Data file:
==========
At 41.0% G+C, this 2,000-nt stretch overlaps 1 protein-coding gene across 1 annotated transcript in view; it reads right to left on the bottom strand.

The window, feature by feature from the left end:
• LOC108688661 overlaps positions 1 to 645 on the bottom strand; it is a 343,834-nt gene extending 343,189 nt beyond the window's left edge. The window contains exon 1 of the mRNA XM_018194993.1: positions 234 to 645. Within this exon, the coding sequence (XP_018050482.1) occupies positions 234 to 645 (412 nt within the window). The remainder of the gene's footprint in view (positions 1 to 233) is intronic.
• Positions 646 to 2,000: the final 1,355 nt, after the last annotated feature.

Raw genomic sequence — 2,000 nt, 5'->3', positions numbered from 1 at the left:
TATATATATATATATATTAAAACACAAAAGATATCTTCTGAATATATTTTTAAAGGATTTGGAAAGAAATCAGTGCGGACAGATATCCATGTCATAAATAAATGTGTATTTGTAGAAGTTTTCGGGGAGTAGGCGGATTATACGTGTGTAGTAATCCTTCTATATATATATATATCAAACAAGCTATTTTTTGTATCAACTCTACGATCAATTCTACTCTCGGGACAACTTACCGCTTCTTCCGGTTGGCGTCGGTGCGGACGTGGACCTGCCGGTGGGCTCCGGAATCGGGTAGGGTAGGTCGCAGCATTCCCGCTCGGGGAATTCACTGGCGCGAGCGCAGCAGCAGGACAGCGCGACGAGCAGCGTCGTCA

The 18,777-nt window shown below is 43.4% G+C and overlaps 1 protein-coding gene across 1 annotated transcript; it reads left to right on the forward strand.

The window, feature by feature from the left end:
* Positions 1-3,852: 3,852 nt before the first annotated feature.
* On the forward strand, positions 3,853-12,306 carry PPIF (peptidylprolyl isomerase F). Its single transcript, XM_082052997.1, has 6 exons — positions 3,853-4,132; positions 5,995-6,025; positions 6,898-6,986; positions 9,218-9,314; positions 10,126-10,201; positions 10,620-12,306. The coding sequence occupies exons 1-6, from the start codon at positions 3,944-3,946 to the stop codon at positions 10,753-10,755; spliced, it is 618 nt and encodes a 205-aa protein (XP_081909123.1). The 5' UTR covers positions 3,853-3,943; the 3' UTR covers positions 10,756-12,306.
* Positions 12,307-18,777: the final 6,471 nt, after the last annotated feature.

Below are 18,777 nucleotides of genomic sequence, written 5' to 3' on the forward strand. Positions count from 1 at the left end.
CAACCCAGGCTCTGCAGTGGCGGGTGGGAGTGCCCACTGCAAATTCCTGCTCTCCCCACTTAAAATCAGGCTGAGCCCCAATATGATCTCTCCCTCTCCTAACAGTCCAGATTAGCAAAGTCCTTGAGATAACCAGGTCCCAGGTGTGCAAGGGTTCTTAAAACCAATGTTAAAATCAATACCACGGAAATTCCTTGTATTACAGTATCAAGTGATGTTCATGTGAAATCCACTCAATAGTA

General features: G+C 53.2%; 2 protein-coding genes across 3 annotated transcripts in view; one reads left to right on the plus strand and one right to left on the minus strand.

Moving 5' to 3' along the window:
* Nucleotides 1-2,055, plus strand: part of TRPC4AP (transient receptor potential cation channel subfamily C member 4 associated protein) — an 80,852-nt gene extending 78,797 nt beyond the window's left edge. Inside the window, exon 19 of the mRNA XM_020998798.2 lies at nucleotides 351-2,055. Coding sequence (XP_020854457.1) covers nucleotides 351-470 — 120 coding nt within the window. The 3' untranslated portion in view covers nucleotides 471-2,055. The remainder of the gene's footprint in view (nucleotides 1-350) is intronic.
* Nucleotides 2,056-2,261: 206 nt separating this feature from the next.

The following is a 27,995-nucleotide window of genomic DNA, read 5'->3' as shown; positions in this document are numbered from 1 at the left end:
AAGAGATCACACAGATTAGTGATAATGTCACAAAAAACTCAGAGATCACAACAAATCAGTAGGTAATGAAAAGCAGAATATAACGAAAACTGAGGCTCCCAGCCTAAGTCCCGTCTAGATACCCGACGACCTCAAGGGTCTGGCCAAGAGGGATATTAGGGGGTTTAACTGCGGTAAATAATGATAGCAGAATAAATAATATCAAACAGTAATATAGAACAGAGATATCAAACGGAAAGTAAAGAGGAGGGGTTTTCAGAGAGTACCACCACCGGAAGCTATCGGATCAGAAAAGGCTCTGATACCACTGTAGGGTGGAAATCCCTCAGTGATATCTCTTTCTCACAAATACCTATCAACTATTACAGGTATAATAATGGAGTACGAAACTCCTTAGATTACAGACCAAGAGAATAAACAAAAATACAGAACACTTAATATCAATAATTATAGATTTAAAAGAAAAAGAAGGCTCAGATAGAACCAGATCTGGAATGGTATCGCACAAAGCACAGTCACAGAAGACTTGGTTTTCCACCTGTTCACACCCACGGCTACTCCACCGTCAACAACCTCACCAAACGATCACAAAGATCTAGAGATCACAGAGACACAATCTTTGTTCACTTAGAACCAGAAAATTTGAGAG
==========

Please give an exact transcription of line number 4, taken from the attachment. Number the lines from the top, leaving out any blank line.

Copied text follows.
• Positions 646 to 2,000: the final 1,355 nt, after the last annotated feature.